Sprague's Pipit Life History


Habitat GrasslandsBreeds and winters in open grassland with good drainage and no shrubs or trees.Back to top


Food InsectsMostly insects and spiders, as well as some seeds.Back to top


Nest Placement

Nest Ground

Nest Description

A cup woven of fine grasses placed on the ground. Some nests have canopies of long grasses, sometimes forming a complete dome.

Nesting Facts
Clutch Size:4-6 eggs
Egg Description:Pale whitish with brown blotches.
Condition at Hatching:Downy and helpless.
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Behavior Ground ForagerTerritorial male performs a display by flying from the ground into the wind, ascending to 50-100 meters off the ground, singing and gliding (often pushed backward by the wind), then flapping again and repeating, and finally plummeting straight down and flying into the grass. Picks prey from ground or grasses while walking or running.Back to top


Conservation DecliningSprague's Pipit numbers declined by over 3% per year between 1966 and 2015, resulting in a cumulative decline of 79%, according to the North American Breeding Bird Survey. Partners in Flight estimates a global breeding population of 900,000 with 43% spending some part of the year in the U.S., 80% breeding in Canada, and 57% wintering in Mexico. The species rates a 14 out of 20 on the Continental Concern Score. Sprague's Pipit is both a U.S.-Canada Stewardship species, and a Tri-National Concern Species, and it is on the 2016 State of North America's Birds' Watch List, which includes bird species that are most at risk of extinction without significant conservation actions to reverse declines and reduce threats. Loss of habitat as native prairie has been overgrazed and converted for farmland, has led to dramatic declines in Sprague's Pipit populations throughout its range. Back to top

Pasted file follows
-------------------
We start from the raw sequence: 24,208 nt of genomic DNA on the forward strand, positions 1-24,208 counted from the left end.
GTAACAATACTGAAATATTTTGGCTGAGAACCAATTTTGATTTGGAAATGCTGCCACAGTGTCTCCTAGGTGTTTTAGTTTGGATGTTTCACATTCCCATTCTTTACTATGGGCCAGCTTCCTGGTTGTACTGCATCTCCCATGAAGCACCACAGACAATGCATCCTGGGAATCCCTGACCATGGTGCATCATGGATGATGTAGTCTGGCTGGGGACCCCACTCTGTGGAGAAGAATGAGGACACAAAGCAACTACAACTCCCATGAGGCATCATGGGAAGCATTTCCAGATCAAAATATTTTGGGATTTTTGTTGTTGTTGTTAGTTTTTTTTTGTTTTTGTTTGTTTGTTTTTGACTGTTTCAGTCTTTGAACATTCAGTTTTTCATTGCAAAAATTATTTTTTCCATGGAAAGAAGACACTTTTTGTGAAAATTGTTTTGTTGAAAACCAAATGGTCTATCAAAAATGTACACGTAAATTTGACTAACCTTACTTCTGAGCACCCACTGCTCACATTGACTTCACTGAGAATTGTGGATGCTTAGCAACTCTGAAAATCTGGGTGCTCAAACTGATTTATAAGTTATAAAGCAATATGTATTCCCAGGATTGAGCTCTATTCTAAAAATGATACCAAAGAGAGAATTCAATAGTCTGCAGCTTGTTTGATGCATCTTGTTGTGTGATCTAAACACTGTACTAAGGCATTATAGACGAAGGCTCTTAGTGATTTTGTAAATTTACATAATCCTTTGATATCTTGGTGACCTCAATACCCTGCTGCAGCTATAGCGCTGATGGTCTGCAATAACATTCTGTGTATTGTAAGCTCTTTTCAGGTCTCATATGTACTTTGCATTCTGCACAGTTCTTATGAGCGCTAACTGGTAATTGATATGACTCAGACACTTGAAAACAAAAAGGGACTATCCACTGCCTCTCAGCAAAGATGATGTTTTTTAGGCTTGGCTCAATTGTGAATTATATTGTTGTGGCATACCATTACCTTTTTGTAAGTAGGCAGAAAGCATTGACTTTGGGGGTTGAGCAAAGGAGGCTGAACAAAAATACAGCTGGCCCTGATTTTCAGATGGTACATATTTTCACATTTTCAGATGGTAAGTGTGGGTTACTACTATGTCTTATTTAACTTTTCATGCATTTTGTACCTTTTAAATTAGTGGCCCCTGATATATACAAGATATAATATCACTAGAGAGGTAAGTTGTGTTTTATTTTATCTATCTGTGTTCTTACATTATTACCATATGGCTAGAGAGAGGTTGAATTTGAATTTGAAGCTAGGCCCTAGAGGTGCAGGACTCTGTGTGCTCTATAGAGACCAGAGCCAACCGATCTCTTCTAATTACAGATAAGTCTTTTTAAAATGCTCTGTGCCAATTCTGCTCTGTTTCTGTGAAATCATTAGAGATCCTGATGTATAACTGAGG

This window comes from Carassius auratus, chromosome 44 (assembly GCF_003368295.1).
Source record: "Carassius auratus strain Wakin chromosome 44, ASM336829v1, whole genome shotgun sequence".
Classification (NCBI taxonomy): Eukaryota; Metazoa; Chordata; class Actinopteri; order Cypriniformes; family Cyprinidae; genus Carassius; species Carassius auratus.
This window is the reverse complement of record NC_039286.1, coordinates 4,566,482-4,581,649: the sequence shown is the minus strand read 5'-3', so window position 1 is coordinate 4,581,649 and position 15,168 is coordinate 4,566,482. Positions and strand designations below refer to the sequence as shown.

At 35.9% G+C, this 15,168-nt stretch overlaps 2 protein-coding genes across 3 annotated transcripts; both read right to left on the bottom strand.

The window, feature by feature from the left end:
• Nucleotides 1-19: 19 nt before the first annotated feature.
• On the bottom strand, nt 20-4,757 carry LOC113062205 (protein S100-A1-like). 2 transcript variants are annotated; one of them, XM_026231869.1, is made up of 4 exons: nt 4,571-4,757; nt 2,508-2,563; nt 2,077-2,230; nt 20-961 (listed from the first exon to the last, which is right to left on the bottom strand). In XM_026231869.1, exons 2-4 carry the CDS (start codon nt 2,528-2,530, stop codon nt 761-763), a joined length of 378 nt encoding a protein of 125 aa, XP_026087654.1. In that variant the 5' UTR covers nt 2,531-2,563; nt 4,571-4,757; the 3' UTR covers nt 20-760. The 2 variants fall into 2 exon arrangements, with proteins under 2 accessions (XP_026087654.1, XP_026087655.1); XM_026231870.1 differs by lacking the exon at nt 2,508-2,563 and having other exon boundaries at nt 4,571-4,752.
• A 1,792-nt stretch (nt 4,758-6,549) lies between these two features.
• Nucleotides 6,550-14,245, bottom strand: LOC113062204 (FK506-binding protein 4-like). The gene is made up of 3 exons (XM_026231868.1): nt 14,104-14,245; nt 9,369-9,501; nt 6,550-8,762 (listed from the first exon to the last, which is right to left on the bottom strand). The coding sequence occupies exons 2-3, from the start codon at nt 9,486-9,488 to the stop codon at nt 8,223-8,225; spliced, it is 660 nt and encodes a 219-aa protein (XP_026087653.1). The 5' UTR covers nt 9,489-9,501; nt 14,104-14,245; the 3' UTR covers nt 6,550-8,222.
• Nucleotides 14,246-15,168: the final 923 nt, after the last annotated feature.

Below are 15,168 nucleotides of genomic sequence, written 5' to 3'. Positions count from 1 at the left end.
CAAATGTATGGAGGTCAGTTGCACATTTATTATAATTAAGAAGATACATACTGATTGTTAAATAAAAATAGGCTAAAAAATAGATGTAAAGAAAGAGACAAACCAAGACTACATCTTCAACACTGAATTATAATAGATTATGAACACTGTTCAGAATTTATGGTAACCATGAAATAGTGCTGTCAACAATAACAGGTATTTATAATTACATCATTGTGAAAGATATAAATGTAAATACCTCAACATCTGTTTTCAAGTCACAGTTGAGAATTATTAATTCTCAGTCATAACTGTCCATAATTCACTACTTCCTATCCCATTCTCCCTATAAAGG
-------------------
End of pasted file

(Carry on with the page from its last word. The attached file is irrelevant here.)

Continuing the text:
Davis, Stephen K., Mark B. Robbins and Brenda C. Dale. 2014. Sprague's Pipit (Anthus spragueii), version 2.0. In The Birds of North America (P. G. Rodewald, editor). Cornell Lab of Ornithology, Ithaca, New York, USA.

Partners in Flight (2017). Avian Conservation Assessment Database. 2017.

Sauer, J. R., D. K. Niven, J. E. Hines, D. J. Ziolkowski, Jr., K. L. Pardieck, J. E. Fallon, and W. A. Link (2017). The North American Breeding Bird Survey, Results and Analysis 1966–2015. Version 2.07.2017. USGS Patuxent Wildlife Research Center, Laurel, MD, USA.

Sibley, D. A. (2014). The Sibley guide to birds, second edition. Alfred A. Knopf, New York, USA.

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